By Mike Lewis
Like business leaders, college presidents, deans and professors are on the lookout for the next big thing.
Proof comes in a sampling of recent headlines:
• The University of Maryland is launching the nation’s first master’s degree program in medical cannabis science and therapeutics.
• Allegany College of Maryland is beginning a medical scribe specialist certificate program.
• Frostburg State University has started a new physician assistant program, and the University of Maryland Eastern Shore has launched a hospitality and tourism management program, both at the University System of Maryland at Hagerstown.
• Hagerstown Community College is beginning a diesel technician certificate program.
Some news from HCC and Frostburg provide something of a case study on the point.
‘It’s the long game’
HCC President Jim Klauber has been in the post for little more than a year. He said he has been meeting not only with students and faculty, but also with area business and civic leaders to make sure the college is aligning its courses to the community’s needs.
One casualty of that effort was a two-year degree program to train people as pharmacy techs.
“We closed that program not too long after we got here,” he said. “We had very, very low enrollment — less than six people in the program.”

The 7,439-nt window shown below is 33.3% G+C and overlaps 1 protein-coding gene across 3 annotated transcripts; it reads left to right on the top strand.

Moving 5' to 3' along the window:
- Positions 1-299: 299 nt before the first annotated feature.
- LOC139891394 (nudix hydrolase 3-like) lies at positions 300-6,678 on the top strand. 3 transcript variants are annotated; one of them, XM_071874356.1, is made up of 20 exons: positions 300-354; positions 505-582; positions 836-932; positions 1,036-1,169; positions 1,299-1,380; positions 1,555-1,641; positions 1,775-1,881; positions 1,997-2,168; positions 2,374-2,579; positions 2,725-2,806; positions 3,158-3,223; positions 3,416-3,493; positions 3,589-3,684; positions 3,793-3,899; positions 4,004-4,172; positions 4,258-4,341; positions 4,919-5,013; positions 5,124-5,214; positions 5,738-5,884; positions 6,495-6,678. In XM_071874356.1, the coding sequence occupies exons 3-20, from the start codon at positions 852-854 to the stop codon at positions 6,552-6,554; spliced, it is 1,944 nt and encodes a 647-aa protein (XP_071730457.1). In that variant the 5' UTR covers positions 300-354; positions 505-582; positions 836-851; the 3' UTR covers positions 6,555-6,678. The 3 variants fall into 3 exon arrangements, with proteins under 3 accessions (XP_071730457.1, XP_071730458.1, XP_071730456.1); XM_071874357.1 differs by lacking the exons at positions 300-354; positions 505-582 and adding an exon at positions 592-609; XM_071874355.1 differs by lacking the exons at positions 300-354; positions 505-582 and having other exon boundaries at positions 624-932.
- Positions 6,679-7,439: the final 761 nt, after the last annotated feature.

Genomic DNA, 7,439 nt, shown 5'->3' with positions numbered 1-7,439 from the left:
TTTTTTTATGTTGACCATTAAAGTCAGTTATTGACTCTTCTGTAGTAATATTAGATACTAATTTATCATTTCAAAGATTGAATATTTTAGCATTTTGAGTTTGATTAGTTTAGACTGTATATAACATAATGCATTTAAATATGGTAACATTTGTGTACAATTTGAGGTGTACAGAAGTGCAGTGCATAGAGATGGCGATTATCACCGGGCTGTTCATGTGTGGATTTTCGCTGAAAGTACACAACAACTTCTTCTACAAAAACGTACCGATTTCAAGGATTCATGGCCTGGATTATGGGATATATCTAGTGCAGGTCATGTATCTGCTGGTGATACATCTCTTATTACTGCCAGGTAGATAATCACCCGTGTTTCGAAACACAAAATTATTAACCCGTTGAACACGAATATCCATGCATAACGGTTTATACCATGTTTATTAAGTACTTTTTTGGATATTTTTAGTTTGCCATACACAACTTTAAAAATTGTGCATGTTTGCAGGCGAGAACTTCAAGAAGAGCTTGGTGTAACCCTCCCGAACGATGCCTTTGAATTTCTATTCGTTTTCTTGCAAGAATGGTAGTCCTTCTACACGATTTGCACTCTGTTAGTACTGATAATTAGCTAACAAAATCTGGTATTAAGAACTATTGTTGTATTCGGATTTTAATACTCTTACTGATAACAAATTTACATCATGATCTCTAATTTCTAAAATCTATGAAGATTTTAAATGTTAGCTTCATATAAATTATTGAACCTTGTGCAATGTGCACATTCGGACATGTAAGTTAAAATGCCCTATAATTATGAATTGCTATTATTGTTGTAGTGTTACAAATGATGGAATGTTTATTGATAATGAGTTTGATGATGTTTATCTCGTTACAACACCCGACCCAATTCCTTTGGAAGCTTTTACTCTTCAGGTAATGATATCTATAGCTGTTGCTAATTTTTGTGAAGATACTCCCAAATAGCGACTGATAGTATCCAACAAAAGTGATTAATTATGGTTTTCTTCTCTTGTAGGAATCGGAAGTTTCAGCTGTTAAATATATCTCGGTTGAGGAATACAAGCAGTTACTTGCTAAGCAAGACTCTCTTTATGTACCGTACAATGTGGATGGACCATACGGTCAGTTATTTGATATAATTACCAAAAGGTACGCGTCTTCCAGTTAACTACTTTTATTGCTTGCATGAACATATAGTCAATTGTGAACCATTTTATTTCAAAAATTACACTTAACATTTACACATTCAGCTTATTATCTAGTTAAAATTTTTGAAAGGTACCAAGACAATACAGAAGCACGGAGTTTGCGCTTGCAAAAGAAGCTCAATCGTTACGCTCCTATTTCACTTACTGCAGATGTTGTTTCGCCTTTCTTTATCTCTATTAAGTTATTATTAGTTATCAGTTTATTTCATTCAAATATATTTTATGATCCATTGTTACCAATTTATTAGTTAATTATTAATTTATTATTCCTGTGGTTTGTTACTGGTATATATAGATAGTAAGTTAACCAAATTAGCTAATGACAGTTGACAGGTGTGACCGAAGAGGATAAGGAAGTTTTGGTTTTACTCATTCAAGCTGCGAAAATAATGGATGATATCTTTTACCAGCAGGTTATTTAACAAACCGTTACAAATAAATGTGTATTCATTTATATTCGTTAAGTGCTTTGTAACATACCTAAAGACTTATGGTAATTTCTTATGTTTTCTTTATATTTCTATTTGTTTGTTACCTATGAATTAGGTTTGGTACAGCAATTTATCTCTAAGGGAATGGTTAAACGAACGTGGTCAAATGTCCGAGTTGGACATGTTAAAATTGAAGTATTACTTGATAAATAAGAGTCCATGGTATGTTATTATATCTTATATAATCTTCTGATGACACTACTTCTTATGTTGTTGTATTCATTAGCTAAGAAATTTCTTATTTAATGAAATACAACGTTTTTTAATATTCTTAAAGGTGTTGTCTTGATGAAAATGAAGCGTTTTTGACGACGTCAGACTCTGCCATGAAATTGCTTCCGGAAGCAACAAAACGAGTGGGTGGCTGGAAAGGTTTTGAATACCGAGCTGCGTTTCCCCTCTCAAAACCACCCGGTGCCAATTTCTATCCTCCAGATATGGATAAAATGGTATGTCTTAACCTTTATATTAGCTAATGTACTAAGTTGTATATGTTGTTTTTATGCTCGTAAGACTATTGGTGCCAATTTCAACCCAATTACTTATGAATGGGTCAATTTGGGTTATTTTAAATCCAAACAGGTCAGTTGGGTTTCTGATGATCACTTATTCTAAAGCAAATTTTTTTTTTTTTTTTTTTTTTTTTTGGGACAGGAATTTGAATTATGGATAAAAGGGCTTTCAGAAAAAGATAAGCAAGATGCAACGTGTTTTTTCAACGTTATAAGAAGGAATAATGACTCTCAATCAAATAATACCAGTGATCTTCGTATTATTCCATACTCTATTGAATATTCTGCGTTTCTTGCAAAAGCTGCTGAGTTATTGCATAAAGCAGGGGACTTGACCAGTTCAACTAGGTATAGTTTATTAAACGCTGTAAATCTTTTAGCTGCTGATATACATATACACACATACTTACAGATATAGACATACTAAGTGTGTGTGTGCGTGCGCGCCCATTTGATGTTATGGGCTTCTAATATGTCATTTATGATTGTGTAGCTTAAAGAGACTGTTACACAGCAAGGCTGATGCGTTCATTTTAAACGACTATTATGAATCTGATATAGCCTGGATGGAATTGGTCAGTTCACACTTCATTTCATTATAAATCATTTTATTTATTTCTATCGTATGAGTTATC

The bottom line, he said, is that businesses already offer employees that training.
“You don’t need to come to the college to get your certificate and get that job,” he said.
When a business cuts a product, it can put resources to more promising work, Klauber said. He’s planning to do that at HCC.
“I’m continuing to do research” on potential replacements, he said. And those have business considerations, too.
For example, he said, there is a demand for medical lab or surgery technicians. But those can be expensive programs to start.
There’s also demand for physical therapy technicians, “but there are six (programs) within 50 miles of here,” he said.
The college also is weighing whether to expand its popular and successful dental hygienist program, which can accept 18 students at a time.